An Inscription, Somewhere Near Mount Conner

with spinifex twig plucked from thorny nest and put to the work of hands
your cherished name I did engrave, cursive, upon rippled ochre sands
of mala plain where cassia weeps and table-topped mesa commands
 in rocky crevice scattered passion-seed of wildflower has fallen to rest,
biding drought and fire as seasons bring until with silver drops caressed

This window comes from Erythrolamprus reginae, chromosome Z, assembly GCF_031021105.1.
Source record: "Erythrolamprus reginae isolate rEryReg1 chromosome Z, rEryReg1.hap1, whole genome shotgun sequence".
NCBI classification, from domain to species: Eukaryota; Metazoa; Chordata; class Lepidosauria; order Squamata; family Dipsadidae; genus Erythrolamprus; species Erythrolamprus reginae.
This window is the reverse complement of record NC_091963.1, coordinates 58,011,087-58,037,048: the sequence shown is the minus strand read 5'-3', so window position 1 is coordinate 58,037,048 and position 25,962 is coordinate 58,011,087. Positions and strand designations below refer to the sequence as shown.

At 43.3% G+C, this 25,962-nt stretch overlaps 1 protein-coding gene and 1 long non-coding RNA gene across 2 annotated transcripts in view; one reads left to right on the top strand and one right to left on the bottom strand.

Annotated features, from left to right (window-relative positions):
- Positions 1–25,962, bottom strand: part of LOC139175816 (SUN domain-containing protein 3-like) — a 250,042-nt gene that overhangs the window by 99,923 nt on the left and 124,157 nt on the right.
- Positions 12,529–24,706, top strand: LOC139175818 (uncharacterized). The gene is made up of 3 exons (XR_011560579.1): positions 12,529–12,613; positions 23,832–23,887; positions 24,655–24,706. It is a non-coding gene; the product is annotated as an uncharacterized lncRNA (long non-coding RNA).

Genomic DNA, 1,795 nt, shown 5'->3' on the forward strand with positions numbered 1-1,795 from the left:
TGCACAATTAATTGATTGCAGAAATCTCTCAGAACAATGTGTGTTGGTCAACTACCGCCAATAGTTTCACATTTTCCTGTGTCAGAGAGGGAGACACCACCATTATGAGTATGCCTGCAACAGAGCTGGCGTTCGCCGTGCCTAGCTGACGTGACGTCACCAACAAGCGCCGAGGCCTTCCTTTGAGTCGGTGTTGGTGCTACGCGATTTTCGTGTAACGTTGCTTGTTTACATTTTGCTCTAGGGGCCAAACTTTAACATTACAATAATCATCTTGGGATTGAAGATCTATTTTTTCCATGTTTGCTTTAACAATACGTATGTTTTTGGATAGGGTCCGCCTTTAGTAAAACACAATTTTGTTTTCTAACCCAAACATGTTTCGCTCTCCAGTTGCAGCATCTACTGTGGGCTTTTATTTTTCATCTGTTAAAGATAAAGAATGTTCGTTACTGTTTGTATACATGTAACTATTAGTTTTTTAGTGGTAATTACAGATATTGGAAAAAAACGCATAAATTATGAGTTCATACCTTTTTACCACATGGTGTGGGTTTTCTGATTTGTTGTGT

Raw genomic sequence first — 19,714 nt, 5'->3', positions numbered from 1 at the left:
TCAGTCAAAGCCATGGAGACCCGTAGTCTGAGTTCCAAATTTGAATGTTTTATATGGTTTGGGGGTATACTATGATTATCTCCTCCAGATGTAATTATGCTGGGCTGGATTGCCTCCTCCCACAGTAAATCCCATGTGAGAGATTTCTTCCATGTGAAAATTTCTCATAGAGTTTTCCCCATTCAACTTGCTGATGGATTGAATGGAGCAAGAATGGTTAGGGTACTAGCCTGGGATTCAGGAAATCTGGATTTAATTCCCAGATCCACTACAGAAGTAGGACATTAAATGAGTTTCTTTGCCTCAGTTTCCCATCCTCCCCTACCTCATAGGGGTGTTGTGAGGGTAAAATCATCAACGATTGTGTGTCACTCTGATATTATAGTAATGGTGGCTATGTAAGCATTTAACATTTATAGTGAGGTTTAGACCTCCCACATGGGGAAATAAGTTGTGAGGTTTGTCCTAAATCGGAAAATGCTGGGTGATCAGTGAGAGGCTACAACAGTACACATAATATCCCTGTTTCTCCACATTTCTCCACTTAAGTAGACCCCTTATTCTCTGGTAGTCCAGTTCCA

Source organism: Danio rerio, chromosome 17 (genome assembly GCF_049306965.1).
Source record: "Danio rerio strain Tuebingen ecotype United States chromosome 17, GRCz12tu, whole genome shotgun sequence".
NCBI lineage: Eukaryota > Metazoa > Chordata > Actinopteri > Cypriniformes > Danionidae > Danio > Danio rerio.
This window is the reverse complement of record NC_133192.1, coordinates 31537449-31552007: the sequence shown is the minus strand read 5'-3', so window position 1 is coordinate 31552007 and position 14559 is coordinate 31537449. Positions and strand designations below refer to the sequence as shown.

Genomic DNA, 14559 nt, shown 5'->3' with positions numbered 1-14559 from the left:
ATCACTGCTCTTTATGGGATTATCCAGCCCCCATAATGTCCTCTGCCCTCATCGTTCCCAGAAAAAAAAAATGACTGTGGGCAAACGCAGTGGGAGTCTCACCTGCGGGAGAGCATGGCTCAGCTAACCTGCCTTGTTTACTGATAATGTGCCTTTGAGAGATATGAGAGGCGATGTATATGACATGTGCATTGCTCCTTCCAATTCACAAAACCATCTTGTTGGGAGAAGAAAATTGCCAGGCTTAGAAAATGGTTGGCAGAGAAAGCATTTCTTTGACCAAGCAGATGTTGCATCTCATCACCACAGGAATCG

slender threads are woven anew, intricate silks alive and sunlight-blessed
when whistling kite has wheeled aloft toward faithful mate’s piping call
and redgum-fringed waterhole is bedded town in timeless monolith’s shadow tall
this fossil sea of dust and bone remembers you, once, forever, remembering all
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some Australian-ish references in this poem:
spinifex – spiny grass of inland Australia
mala -a small animal of the kangaroo family, almost extinct
cassia – a kind of tree whose foliage, typical of many native flora, points toward the ground
redgum – a tree often found near rivers or waterholes